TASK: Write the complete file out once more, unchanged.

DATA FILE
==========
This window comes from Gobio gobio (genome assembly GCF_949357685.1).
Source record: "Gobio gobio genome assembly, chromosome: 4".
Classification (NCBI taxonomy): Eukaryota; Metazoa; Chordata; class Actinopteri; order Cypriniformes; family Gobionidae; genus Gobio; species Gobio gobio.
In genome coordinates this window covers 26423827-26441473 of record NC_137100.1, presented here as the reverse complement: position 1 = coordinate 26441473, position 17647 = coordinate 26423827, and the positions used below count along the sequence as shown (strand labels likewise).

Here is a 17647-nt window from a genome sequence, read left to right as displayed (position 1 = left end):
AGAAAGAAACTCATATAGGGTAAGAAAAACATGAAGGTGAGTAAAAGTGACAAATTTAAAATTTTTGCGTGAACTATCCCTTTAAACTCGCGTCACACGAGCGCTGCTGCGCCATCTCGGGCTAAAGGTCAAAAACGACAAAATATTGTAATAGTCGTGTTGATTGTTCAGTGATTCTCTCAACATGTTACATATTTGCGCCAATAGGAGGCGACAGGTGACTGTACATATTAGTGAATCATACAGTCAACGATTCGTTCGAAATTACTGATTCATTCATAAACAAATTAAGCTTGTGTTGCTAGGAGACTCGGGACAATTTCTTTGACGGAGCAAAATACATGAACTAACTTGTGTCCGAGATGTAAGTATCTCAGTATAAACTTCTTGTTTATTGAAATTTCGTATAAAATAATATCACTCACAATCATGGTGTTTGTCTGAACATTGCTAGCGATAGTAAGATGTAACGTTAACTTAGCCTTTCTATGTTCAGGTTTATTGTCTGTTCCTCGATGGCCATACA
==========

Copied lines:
This window comes from Gobio gobio (genome assembly GCF_949357685.1).
Source record: "Gobio gobio genome assembly, chromosome: 4".
Classification (NCBI taxonomy): Eukaryota; Metazoa; Chordata; class Actinopteri; order Cypriniformes; family Gobionidae; genus Gobio; species Gobio gobio.
In genome coordinates this window covers 26423827-26441473 of record NC_137100.1, presented here as the reverse complement: position 1 = coordinate 26441473, position 17647 = coordinate 26423827, and the positions used below count along the sequence as shown (strand labels likewise).

Here is a 17647-nt window from a genome sequence, read left to right as displayed (position 1 = left end):
AGAAAGAAACTCATATAGGGTAAGAAAAACATGAAGGTGAGTAAAAGTGACAAATTTAAAATTTTTGCGTGAACTATCCCTTTAAACTCGCGTCACACGAGCGCTGCTGCGCCATCTCGGGCTAAAGGTCAAAAACGACAAAATATTGTAATAGTCGTGTTGATTGTTCAGTGATTCTCTCAACATGTTACATATTTGCGCCAATAGGAGGCGACAGGTGACTGTACATATTAGTGAATCATACAGTCAACGATTCGTTCGAAATTACTGATTCATTCATAAACAAATTAAGCTTGTGTTGCTAGGAGACTCGGGACAATTTCTTTGACGGAGCAAAATACATGAACTAACTTGTGTCCGAGATGTAAGTATCTCAGTATAAACTTCTTGTTTATTGAAATTTCGTATAAAATAATATCACTCACAATCATGGTGTTTGTCTGAACATTGCTAGCGATAGTAAGATGTAACGTTAACTTAGCCTTTCTATGTTCAGGTTTATTGTCTGTTCCTCGATGGCCATACA